Title

State, class and capital : gentrification and new urban developmentalism in Hong Kong

Document Type

Journal article

Source Publication

Critical Sociology

Publication Date

8-28-2017

Volume

Advance publication

First Page

1

Last Page

16

Publisher

Sage Publications Ltd.

Keywords

China, East Asia, gentrification, globalization, Hong Kong, middle class, political economy, serviced apartment

Abstract

Drawing on a recent wave of scholarship on urban development in East Asia, this article offers a critical account of the twists and turns of Hong Kong’s urban development by focusing on class recomposition, state strategies and their relationships with the city’s changing position in its regional political economy. To do so, it examines how the middle class and their housing and investment demand have begun to lose their significance as a driver of urban gentrification. Meanwhile, since the resumption of China’s sovereignty over the city and the outbreak of Asian financial crisis, the local and central state have engineered a finance-led growth model whose diverse neoliberal interventions and political calculations have persistently lead to widespread discontent with “developer hegemony” and private property-led urban redevelopment. Using a case study of Wan Chai and the rise of serviced apartments, this article argues that this transition has marked the rise of a new urban developmentism in Hong Kong.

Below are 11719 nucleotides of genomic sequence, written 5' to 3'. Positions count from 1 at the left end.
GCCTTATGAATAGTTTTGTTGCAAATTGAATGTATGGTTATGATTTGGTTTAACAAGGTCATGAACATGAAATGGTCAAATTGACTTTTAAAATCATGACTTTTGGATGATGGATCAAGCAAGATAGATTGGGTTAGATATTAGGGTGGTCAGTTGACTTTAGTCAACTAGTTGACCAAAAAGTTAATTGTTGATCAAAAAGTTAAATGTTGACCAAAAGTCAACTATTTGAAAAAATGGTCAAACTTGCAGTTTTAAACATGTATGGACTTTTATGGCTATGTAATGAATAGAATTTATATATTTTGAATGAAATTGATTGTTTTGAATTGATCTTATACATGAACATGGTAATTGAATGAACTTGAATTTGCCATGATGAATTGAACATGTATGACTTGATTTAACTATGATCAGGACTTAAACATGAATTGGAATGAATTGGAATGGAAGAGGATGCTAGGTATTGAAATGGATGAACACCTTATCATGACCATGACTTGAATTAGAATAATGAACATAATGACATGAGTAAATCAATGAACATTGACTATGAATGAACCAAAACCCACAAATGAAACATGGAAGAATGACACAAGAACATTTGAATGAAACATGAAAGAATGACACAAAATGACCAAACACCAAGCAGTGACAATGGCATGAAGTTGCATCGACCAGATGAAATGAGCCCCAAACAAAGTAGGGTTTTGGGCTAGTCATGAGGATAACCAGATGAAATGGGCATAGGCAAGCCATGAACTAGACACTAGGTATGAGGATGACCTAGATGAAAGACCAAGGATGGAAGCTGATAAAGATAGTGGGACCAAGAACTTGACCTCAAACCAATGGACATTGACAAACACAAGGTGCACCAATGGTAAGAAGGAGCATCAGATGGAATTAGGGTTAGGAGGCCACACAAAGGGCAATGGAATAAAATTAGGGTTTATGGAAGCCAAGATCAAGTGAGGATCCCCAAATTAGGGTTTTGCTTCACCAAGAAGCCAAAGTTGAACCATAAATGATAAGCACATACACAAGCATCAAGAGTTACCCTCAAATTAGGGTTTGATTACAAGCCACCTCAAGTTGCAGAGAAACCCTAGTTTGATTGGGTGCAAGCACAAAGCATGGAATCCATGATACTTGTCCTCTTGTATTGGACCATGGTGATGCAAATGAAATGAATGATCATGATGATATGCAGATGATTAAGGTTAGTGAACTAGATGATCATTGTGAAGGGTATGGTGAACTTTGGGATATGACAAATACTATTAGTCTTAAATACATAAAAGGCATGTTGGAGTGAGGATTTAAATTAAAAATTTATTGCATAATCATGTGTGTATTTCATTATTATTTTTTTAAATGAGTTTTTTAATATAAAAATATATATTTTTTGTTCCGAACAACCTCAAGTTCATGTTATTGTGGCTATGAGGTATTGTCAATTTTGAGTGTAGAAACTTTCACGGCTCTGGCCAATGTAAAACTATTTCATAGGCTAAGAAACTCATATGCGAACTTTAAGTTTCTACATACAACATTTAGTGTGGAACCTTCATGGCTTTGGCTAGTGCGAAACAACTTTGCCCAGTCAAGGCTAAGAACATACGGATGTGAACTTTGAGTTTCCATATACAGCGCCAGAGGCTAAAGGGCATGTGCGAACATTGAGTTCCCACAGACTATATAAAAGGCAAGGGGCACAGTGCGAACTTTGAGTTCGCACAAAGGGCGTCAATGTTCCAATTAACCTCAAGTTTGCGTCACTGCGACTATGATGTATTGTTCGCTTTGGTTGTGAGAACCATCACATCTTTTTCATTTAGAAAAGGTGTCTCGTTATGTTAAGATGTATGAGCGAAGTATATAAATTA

DOI

10.1177/0896920517719487

Print ISSN

08969205

E-ISSN

15691632

Publisher Statement

Copyright © The Author(s) 2017. Access to external full text or publisher's version may require subscription.

Full-text Version

Publisher’s Version

Recommended Citation

Ip, I.-c. (2017). State, class and capital: Gentrification and new urban developmentalism in Hong Kong. Critical Sociology, Advance publication, 1-16. doi: 10.1177/0896920517719487

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